-It is a 1973 and yes that is the exact color. Don't worry I won't paint it some stupid color, I probably won't paint it at all and just leave it original.
-Tires are brand new, they still have all of the hairs on them.
-Looked over the suspension, I can't see any leaks, I will hopefully be replacing the rear suspension with something nicer feeling.
-I haven't opened up the engine yet. Good idea with the magnet!
-Carbs I cleaned out yesterday. Jets were all clogged and okay I will take off the pods and put the stock air box back on.
-Clutch seems to be okay. Sprocket is still in fairly decent condition. Chain is not stretched (was very dirty so i have it cleaning in mineral spirits right now)
-electronics, I am not too sure yet what is working and what isn't.
-rear brakes are fine, fronts are shot. (bike came with a whole new front brake, lines and master cylinder)

-No, I will not be tearing it down to the frame, that is totally unnecessary. No I won't be cutting anything don't worry! My ultimate goal is just to have a kickass cafe racer when I am done! I am keeping it clean and simple.
 

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My ultimate goal is just to have a kickass cafe racer when I am done! I am keeping it clean and simple.
Sounds like you have a solid plan. Nice change of pace.
Think less "café racer" and more "Vintage performance" if you must have a label.

There are MANY simple/small but meaningful upgrades that can be done to a SOHC 750
 

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Oh - and this:



I hope you aren't going to cut into the piece that actually clamps onto the handlebar. That will fail.
Its a common mod. The cb750 wires run internal to the handlebar from 1969 to 1976. It is common for guys to convert them to external by drilling our a little channel for the wires to poke out of so it can be run down the outside of the bar.
 

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Hey thanks for all the advice! Here are my answers

-I do have the original seat, it is just not pictured here.
-Yes, I have the manual and real tools (I've been working on motocross bikes all my life)
-It is a 1973 and yes that is the exact color. Don't worry I won't paint it some stupid color, I probably won't paint it at all and just leave it original.
-Tires are brand new, they still have all of the hairs on them.
-Looked over the suspension, I can't see any leaks, I will hopefully be replacing the rear suspension with something nicer feeling.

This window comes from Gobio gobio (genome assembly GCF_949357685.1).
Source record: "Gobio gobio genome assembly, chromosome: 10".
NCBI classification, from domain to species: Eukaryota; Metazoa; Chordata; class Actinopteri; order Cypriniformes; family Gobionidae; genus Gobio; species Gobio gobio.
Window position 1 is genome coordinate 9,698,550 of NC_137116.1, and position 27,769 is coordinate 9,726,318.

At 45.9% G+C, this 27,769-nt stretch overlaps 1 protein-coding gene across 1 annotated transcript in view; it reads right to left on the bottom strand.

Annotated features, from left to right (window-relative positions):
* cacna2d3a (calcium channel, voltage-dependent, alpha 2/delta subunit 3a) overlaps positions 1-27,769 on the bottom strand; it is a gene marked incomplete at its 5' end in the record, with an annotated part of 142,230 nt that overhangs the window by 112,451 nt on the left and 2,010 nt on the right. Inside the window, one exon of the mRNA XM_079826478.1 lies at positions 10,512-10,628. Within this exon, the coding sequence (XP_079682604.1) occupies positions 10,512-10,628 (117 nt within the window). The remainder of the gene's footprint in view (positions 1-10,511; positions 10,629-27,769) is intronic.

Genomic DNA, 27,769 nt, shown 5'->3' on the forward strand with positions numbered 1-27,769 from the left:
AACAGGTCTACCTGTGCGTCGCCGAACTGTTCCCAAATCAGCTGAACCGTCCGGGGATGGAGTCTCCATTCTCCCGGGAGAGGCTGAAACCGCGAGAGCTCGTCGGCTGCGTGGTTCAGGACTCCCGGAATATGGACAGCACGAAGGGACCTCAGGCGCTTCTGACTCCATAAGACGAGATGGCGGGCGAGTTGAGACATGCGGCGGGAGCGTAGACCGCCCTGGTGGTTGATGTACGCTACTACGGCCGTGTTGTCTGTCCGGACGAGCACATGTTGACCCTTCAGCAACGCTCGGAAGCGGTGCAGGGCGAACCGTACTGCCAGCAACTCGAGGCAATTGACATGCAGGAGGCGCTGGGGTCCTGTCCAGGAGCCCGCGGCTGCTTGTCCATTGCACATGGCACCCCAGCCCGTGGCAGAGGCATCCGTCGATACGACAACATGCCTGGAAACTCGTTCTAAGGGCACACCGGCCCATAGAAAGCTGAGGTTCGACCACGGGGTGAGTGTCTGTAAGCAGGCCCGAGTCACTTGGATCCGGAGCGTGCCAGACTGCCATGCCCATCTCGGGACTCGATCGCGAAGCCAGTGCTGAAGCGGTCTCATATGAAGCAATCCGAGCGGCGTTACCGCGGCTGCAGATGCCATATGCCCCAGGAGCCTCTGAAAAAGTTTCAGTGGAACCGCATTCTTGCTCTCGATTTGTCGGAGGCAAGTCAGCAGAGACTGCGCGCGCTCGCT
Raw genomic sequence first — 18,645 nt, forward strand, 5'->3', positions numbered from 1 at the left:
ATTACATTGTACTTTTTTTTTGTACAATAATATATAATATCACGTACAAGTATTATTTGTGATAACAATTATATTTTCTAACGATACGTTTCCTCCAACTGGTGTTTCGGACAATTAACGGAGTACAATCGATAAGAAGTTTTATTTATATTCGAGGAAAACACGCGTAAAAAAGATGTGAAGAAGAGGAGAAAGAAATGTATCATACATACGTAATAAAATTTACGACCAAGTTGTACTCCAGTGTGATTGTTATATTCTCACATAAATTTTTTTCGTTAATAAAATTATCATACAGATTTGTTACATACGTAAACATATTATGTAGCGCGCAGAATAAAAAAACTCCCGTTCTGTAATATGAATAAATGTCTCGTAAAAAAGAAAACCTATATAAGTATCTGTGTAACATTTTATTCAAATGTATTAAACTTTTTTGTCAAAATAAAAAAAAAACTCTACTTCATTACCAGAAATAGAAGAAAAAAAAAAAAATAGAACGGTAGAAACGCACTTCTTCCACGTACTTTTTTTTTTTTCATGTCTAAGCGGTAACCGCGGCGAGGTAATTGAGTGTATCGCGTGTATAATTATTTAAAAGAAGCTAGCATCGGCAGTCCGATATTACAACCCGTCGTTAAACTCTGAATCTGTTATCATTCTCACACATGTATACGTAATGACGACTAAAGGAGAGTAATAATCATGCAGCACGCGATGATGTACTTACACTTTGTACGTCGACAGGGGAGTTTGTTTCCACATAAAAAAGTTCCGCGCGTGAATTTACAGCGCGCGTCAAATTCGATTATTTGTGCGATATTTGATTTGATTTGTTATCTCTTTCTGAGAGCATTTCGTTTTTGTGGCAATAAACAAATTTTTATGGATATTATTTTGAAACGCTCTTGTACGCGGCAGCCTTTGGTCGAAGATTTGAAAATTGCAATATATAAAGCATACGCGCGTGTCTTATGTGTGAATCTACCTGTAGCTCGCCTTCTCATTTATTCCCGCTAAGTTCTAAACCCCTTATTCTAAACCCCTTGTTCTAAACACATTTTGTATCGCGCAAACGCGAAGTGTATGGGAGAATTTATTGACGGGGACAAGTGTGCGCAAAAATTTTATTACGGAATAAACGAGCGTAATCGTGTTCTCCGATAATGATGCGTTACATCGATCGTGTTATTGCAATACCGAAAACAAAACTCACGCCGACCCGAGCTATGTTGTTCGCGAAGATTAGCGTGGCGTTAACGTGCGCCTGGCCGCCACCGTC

-I haven't opened up the engine yet. Good idea with the magnet!
-Carbs I cleaned out yesterday. Jets were all clogged and okay I will take off the pods and put the stock air box back on.
-Clutch seems to be okay. Sprocket is still in fairly decent condition. Chain is not stretched (was very dirty so i have it cleaning in mineral spirits right now)
-electronics, I am not too sure yet what is working and what isn't.
-rear brakes are fine, fronts are shot. (bike came with a whole new front brake, lines and master cylinder)

-No, I will not be tearing it down to the frame, that is totally unnecessary. No I won't be cutting anything don't worry! My ultimate goal is just to have a kickass cafe racer when I am done! I am keeping it clean and simple.
Glad to hear!!! Sounds like you have your head screwed on straight.

So, ask about some mods. Jag, Bmartin, and I have some pretty vast experience with these bikes, as well as many others here. The nice part about cb750's are they were really popular for a long time so there are upgrades for every budget. Take the front wheel for example: the ideal route is to get an Akront or Sun 18" front hoop and lace it to your hub with custom spokes from a place like buchanans or hunt down a set of lester, morris, henry abe, or shelby mags. However that can get get pricey, but there is an alternative: a 1975-1977 GL1000 or a 1976-77 CB750A front wheel. It's a 19" so it's not ideal but it's a bolt on assembled wheel with a did aluminum hoop that is cheap to find in the aftermarket. I bought a complete cb750A front wheel this year for $35 locally, ready to bolt on and I can even reuse my stock front tire. The 1976-77 cb750A Hondamatic rears are bolt on as well but have a 17" rear DID alloy hoop, which is also not "ideal" for a performance bike but again they are cheap. this is just to get your mind thinking.
 

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Its a common mod. The cb750 wires run internal to the handlebar from 1969 to 1976. It is common for guys to convert them to external by drilling our a little channel for the wires to poke out of so it can be run down the outside of the bar.
A channel out of the switchblock or a channel out of the perch clamp? The first one yes, the 2nd one no.